North Korea. How do we fix a historically broken situation? Here’s a strategy for course correction

I’ve been keeping a keen eye over the past 20 years on US foreign policy towards North Korea with interest, concern and amazement.

The interest is based in how we haven’t been able to bring the relationship to any kind of positive foundation despite the efforts of Democratic & Republican Presidents since the end of the Korean War.

The concern is rooted in the current level of rhetoric and hostile discourse between Kim Jung Jun & Donald Trump. It’s unhinged, emotional and petty and can easily be turned into a nuclear conflict.

The amazement comes from the realization that you have one of the poorest countries in the world possesses one of the largest. Most well equipped militaries in the world. The country can’t afford to feed its citizens but it can buy equipment, build hardware and finance a nuclear armament program that is moving at break-neck speed and technological capacity beyond our most conservative expectations.

So, what can we do to address this current global crisis, with one of the poorest countries in the world? It’s a three prong approach that could turn a difficult situation into an advantage for the US, the region & North Korea. This triangulation approach would roll out as follows:

1. Allowing Japan & South Korea to develop nuclear defensive capabilities, strengthen conventional defensive capacity and encourage/allow Japan to rebuild offensive military capacity. This will have multiple impacts on the regional political and defensive posture in the Region. China still has lingering feelings about the extended military conflict between themselves & Japan (1931 to 1945) and Russia has feelings still about islands it lost in the Russo-Japanese War in 1905. Neither will be fans of Japan growing their military capacity beyond the island, but this can also have an impact of China & Russia’s willingness to cut off the weapons development, food and economic support both provide to North Korea. The buildup of Japan can be tempted through a new multi-lateral non-aggression treaty between Japan, South Korea, Russia, China, the US and add the other permanent members of the UN security council, Germany and Canada, as a prelim to direct joint dialogue with North Korea. The secondary rationale is the fact that a more self-reliant Japan and South Korea can bring balance without the need to increase the US military region. Lastly, this would serve as a direct warning to North Korea that the region will be better prepared to respond to continued provocations. The other benefit of this approach is the realization that North Korea is not going to voluntarily give up its nuclear weapons program. Building up the military capacity of Japan and South Korea and allowing them to gain nuclear capabilities puts an added check on the North Korea efforts because our allies will be able to assure mutual destruction, which served as the basis of restraint during the cold war between us & the USSR, but now on a local level.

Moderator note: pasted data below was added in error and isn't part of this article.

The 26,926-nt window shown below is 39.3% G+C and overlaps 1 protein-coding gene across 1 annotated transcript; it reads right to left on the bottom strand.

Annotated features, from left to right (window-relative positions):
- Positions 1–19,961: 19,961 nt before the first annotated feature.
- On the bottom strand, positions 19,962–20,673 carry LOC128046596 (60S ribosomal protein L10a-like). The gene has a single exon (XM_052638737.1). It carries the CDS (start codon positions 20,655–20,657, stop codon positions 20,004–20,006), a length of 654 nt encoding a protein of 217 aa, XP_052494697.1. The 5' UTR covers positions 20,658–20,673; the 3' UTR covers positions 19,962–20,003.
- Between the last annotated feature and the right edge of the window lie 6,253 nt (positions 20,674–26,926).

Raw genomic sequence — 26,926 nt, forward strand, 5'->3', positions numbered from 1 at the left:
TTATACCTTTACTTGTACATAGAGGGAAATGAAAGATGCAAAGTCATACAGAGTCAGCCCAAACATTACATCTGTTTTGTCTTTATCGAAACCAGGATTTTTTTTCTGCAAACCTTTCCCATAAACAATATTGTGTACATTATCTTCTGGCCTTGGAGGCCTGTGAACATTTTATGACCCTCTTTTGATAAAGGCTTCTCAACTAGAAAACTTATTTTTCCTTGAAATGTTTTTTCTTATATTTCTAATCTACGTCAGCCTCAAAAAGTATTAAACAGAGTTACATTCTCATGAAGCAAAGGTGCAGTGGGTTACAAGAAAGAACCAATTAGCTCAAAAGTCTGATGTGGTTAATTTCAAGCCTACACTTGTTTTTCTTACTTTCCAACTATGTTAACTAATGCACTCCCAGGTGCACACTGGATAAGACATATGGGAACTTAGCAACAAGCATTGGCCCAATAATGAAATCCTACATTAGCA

2. Open no strings attached talks with North Korea & Japan, South Korea, the permanent members of the UN Security Council, Germany and Canada. The carrot will have to be the immediate infusion of capital, food and investment in the North Korea population. In spite of positive GDP growth over the past 5 years and a growing black market economy, the majority of the North Korean population is poor, undernourished and lacking in the normal comforts that are enjoyed around the world. Stimulating the populace with the benefits of being included in the global economy can have a tremendous impact on their mood towards the West, to Kim Jung Jun and the fact that they have been living beneath the normal standard of communication, technology and basic daily survival. A great way to turn a people from the stark path of communism and authoritarianism is to place access to the benefits of choice and economic gain directly in front of them. There can be a win here for North Korean leadership, by making them a partner in providing this type of return for their citizens versus their current economic state. Now, in time the citizens may turn against Kim and his destructive leadership style, but as a person who enjoys praise from his citizens, he may buy into an opportunity to win for his citizens, in exchange for monitoring of his nuclear program and responsible guidelines to reduce the speed and aggression of his approach. Once again, accepting the realization that a nuclear-free North Korea is not going to happen, a monitored approach with democratization of the North Korean population can garner the type of desired containment.